I remember that when I first came to Portugal I was loath to confront Portuguese bureaucracy, so I drove with my South African licence for as long as I could.

The process is quite simple, as long as you have all the right documents and follow the correct steps.

Many foreign and all EU(1) driver’s licences are valid in Portugal, as long as they have not expired and have not been endorsed, revoked, disqualified or suspended in their country of issue.

There are some differences in the requirements for exchanging EU driver’s licences and those from non-EU recognized countries. You may drive in Portugal on a valid Australian, Canadian, South African and US driver’s licence for up to three months of settling in Portugal.

Licences that are about to expire (EU and others) have to be exchanged for new ones in the country where you reside i.e. Portugal, if that is where you live permanently.

Reverse of Portuguese driver’s licence showing the number of the previous non EU license

Bear in mind, that if you exchange a non-EU driver’s licence for a Portuguese one and you move to another EU country, your exchanged Portuguese licence may not be recognised if that other EU country does not accept the original non-EU licence. The Portuguese licence reflects the number of your original non-EU licence and its country of issue on the reverse of it. You will then have to apply again for a new licence and probably redo a driving test.

The exchange process used to be quite simple. I took all my stuff to the privately run agency at the Cascais railway station and they did the whole thing for me, albeit at a fee.

Nowadays the process has to be done in person and you need to go to an Instituto da Mobilidade e dos Transportes (IMT) office (there is one in Lisbon). Apparently the Loja do Cidadão in Cascais has an IMT section, but I cannot confirm this.

Documents needed:

  • Passport/ID document and a copy thereof
  • Original driver’s licence
  • Official certificate of residence in Portugal.
  • Fiscal number
  • Health certificate issued on line by any doctor. The office at the Cascais railway station has a doctor to hand who, by appointment, will do this for you. The ACP (Automobile Clube of Portugal) offers a similar service. Remember, over and above the medical certificate, you need a Portuguese Health Number (número de utente).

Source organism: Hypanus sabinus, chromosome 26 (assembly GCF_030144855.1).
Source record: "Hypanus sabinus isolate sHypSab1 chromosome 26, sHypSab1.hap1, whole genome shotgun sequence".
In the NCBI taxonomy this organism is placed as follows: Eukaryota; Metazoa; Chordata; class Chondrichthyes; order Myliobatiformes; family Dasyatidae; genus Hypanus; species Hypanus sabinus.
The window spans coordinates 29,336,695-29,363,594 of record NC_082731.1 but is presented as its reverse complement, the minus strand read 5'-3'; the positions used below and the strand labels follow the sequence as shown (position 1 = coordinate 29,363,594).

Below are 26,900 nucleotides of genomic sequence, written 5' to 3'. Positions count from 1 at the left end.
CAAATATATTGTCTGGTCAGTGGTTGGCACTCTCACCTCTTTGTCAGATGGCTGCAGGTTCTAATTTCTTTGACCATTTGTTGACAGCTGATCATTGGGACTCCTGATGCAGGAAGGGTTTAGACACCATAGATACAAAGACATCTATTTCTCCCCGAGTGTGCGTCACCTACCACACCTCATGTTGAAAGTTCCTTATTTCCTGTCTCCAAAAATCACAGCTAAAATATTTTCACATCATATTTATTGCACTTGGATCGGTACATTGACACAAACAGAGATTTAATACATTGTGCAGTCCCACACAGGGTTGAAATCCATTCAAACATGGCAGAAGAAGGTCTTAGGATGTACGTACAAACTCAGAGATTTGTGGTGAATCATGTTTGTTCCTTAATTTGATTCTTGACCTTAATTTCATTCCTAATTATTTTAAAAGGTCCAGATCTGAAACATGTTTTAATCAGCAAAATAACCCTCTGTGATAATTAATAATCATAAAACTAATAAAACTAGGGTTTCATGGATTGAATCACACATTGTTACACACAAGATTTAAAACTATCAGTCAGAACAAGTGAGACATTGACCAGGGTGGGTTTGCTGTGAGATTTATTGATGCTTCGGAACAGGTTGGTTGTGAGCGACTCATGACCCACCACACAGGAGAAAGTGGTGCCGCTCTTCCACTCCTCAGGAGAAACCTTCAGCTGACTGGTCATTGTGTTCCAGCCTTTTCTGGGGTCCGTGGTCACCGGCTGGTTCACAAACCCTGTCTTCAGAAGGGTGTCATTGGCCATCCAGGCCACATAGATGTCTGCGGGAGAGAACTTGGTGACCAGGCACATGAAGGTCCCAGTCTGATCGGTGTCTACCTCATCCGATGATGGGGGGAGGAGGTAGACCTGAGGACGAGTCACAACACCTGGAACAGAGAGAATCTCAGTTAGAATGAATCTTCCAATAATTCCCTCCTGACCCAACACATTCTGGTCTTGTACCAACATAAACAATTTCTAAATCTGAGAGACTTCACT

• A declaration by the original licence issuing department certifying the authenticity of your old driver’s licence, date of issuing and expiry, categories of vehicles that you can drive and restrictions. It must also state that your driver’s licence was subject to you passing a driving test.
  • Portuguese translation of the above declaration done by the issuing country’s embassy or consular services in Portugal, unless the certificate is in Portuguese, French, English or Spanish. But beware, my South African declaration, although in English, still had to be certified by the South African embassy in Lisbon.
  • An IMT form
  • Two colour photographs

The new Portuguese driver’s licence will be sent to you by registered mail.

When you hand in all the documentation, you will be issued with a “guia” (a simple piece of paper) authorising you to drive in Portugal. “Guias” are not valid for driving outside of Portugal. While you are waiting for your Portuguese licence to arrive by post, you may extend the validity of the “guia” at any Loja do Cidadão.

I have been told that issuing time of new driver’s licence has been shortened tremendously, but don’t bank on it. It took me 11 months to get mine!

Good luck


(1) EU members and European Economic Area countries such as Iceland, Lichtenstein and Norway

     Countries with which Portugal has a bilateral agreement or keeps a reciprocity regime (Brazil, Switzerland, Morocco, Andorra, Mozambique, São Tomé e Príncipe, United Arab Emirates and Angola);

     Any country that has signed the International transit convention and Macau

Tags: Cascais | Driver's licence | EU driver's licence | exchanging | IMT | Loja do Cidadão

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